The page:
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# Cross product of 2 2D vectors

Can anyone provide an example of a function that returns the cross product of TWO 2d vectors? I am trying to implement this algorithm.

C code would be great. Thanks.

EDIT: found another way todo it that works for 2D and is dead easy.

``````bool tri2d::inTriangle(vec2d pt) {
float AB = (pt.y-p1.y)*(p2.x-p1.x) - (pt.x-p1.x)*(p2.y-p1.y);
float CA = (pt.y-p3.y)*(p1.x-p3.x) - (pt.x-p3.x)*(p1.y-p3.y);
float BC = (pt.y-p2.y)*(p3.x-p2.x) - (pt.x-p2.x)*(p3.y-p2.y);

if (AB*BC>0.f && BC*CA>0.f)
return true;
return false;
}
``````
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Is this for work or home work? – legends2k Feb 25 '10 at 10:39
This is for personal enjoyment. Why? – tm1rbrt Feb 25 '10 at 10:46
– jk. Feb 25 '10 at 10:47
@tm1rbt -- Because SOers like to know when we are doing or helping with homework so that we can claim the credit transfers to our own academic transcripts. – High Performance Mark Feb 25 '10 at 10:47
How on earth can you ask for a function to calculate a cross-product, accept an answer that's incorrect, and then post a function that returns a boolean? I'm voting this down and voting to close. – duffymo Feb 27 '10 at 5:33

(Note: The cross-product of 2 vectors is only defined in 3D and 7D spaces.)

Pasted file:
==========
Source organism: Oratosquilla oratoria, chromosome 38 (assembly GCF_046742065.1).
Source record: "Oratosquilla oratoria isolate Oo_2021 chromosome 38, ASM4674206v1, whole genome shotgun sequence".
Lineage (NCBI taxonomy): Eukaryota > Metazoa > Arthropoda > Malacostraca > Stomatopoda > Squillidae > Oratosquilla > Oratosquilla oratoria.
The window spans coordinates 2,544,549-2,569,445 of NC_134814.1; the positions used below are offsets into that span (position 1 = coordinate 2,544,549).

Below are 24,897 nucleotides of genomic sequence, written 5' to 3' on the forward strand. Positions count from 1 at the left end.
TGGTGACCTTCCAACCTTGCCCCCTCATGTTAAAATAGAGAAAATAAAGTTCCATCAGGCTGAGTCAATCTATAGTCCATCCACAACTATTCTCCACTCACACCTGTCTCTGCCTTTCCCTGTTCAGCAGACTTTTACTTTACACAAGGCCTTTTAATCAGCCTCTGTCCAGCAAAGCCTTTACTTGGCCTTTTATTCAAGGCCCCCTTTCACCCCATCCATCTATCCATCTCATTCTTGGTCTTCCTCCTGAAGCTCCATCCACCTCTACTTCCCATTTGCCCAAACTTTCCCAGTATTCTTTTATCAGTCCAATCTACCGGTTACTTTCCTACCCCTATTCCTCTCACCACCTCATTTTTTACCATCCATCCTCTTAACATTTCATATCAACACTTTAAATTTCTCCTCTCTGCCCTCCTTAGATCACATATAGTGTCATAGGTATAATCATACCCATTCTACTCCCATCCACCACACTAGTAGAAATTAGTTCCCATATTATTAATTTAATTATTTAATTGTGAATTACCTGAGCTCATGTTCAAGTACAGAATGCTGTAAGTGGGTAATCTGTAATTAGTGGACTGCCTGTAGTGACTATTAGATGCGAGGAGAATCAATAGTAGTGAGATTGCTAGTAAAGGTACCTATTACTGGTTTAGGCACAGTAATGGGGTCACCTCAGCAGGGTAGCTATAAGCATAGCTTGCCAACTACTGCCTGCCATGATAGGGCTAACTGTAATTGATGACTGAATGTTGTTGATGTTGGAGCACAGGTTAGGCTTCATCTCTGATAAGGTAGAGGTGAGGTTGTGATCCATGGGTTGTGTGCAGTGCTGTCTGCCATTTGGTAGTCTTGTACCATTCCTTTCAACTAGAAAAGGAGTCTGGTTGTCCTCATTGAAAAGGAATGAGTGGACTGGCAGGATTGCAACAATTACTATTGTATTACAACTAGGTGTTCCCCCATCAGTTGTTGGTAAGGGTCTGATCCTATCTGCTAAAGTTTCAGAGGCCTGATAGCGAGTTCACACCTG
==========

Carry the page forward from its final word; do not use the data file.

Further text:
The code computes the z-component of 2 vectors lying on the xy-plane:

``````vec2D a, b;
...
double z = a.x * b.y - b.x * a.y;
return z;
``````
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Wow. Would like to give you an extra +1 for that link! – AakashM Feb 25 '10 at 10:51
Cross product function on here blackpawn.com/texts/pointinpoly/default.html seems to return a vector. Is this link absolutely not for 2d? – tm1rbrt Feb 25 '10 at 10:55
@tm1rbrt: That `CrossProduct` should be a full 3D cross-product. You can always add back the two 0 components. – kennytm Feb 25 '10 at 11:44
The cross product of two vectors in 3D space is a 3D vector, yet your code only returns a double. What good is one component? – duffymo Feb 26 '10 at 2:41
The 3-D cross product of two vectors in the x/y plane is always along the z axis, so there's no point in providing two additional numbers known to be zero. Another way to look at it: the closest 2-D equivalent to a 3-D cross product is an operation (the one above) that returns a scalar. – comingstorm Feb 26 '10 at 5:47
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